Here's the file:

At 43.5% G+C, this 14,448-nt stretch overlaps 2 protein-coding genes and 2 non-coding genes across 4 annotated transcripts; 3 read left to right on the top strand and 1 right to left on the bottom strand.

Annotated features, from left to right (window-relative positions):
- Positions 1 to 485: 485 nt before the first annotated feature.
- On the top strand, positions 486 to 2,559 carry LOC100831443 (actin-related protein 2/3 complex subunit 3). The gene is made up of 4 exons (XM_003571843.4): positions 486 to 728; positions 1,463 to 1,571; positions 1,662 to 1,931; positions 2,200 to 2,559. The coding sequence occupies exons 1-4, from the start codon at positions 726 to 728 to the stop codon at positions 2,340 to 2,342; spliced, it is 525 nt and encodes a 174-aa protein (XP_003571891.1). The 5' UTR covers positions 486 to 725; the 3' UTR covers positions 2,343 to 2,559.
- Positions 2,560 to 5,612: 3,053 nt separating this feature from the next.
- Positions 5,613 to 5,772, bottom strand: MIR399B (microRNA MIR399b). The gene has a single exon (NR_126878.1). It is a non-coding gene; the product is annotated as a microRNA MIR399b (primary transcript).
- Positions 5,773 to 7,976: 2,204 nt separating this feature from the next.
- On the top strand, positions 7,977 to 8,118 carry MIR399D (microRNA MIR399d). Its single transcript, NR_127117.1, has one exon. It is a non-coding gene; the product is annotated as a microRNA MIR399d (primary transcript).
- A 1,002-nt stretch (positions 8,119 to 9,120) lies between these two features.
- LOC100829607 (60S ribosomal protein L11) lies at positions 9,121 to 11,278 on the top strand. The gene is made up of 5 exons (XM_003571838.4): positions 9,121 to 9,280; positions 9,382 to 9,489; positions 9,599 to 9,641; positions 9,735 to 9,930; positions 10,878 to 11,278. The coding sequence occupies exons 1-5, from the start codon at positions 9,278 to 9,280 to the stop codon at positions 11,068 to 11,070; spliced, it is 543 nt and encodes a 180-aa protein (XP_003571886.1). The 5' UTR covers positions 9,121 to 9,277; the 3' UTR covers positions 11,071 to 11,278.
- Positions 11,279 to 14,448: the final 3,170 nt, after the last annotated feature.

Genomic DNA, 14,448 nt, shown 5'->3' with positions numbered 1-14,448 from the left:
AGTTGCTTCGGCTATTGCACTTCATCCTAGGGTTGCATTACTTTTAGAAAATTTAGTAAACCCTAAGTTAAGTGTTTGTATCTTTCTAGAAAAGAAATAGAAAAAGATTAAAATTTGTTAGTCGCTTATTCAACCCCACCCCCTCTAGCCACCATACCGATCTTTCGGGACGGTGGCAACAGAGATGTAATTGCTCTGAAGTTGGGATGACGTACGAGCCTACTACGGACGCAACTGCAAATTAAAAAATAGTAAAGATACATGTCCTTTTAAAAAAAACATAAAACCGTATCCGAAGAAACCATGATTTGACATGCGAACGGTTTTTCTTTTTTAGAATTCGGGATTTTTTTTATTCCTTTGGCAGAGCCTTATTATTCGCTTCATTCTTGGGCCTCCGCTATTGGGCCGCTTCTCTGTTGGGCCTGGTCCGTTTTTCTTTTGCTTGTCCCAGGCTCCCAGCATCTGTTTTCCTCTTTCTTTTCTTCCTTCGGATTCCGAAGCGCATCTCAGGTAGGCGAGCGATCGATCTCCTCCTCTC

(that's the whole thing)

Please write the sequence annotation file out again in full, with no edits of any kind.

At 43.5% G+C, this 14,448-nt stretch overlaps 2 protein-coding genes and 2 non-coding genes across 4 annotated transcripts; 3 read left to right on the top strand and 1 right to left on the bottom strand.

Annotated features, from left to right (window-relative positions):
- Positions 1 to 485: 485 nt before the first annotated feature.
- On the top strand, positions 486 to 2,559 carry LOC100831443 (actin-related protein 2/3 complex subunit 3). The gene is made up of 4 exons (XM_003571843.4): positions 486 to 728; positions 1,463 to 1,571; positions 1,662 to 1,931; positions 2,200 to 2,559. The coding sequence occupies exons 1-4, from the start codon at positions 726 to 728 to the stop codon at positions 2,340 to 2,342; spliced, it is 525 nt and encodes a 174-aa protein (XP_003571891.1). The 5' UTR covers positions 486 to 725; the 3' UTR covers positions 2,343 to 2,559.
- Positions 2,560 to 5,612: 3,053 nt separating this feature from the next.
- Positions 5,613 to 5,772, bottom strand: MIR399B (microRNA MIR399b). The gene has a single exon (NR_126878.1). It is a non-coding gene; the product is annotated as a microRNA MIR399b (primary transcript).
- Positions 5,773 to 7,976: 2,204 nt separating this feature from the next.
- On the top strand, positions 7,977 to 8,118 carry MIR399D (microRNA MIR399d). Its single transcript, NR_127117.1, has one exon. It is a non-coding gene; the product is annotated as a microRNA MIR399d (primary transcript).
- A 1,002-nt stretch (positions 8,119 to 9,120) lies between these two features.
- LOC100829607 (60S ribosomal protein L11) lies at positions 9,121 to 11,278 on the top strand. The gene is made up of 5 exons (XM_003571838.4): positions 9,121 to 9,280; positions 9,382 to 9,489; positions 9,599 to 9,641; positions 9,735 to 9,930; positions 10,878 to 11,278. The coding sequence occupies exons 1-5, from the start codon at positions 9,278 to 9,280 to the stop codon at positions 11,068 to 11,070; spliced, it is 543 nt and encodes a 180-aa protein (XP_003571886.1). The 5' UTR covers positions 9,121 to 9,277; the 3' UTR covers positions 11,071 to 11,278.
- Positions 11,279 to 14,448: the final 3,170 nt, after the last annotated feature.

Genomic DNA, 14,448 nt, shown 5'->3' with positions numbered 1-14,448 from the left:
AGTTGCTTCGGCTATTGCACTTCATCCTAGGGTTGCATTACTTTTAGAAAATTTAGTAAACCCTAAGTTAAGTGTTTGTATCTTTCTAGAAAAGAAATAGAAAAAGATTAAAATTTGTTAGTCGCTTATTCAACCCCACCCCCTCTAGCCACCATACCGATCTTTCGGGACGGTGGCAACAGAGATGTAATTGCTCTGAAGTTGGGATGACGTACGAGCCTACTACGGACGCAACTGCAAATTAAAAAATAGTAAAGATACATGTCCTTTTAAAAAAAACATAAAACCGTATCCGAAGAAACCATGATTTGACATGCGAACGGTTTTTCTTTTTTAGAATTCGGGATTTTTTTTATTCCTTTGGCAGAGCCTTATTATTCGCTTCATTCTTGGGCCTCCGCTATTGGGCCGCTTCTCTGTTGGGCCTGGTCCGTTTTTCTTTTGCTTGTCCCAGGCTCCCAGCATCTGTTTTCCTCTTTCTTTTCTTCCTTCGGATTCCGAAGCGCATCTCAGGTAGGCGAGCGATCGATCTCCTCCTCTC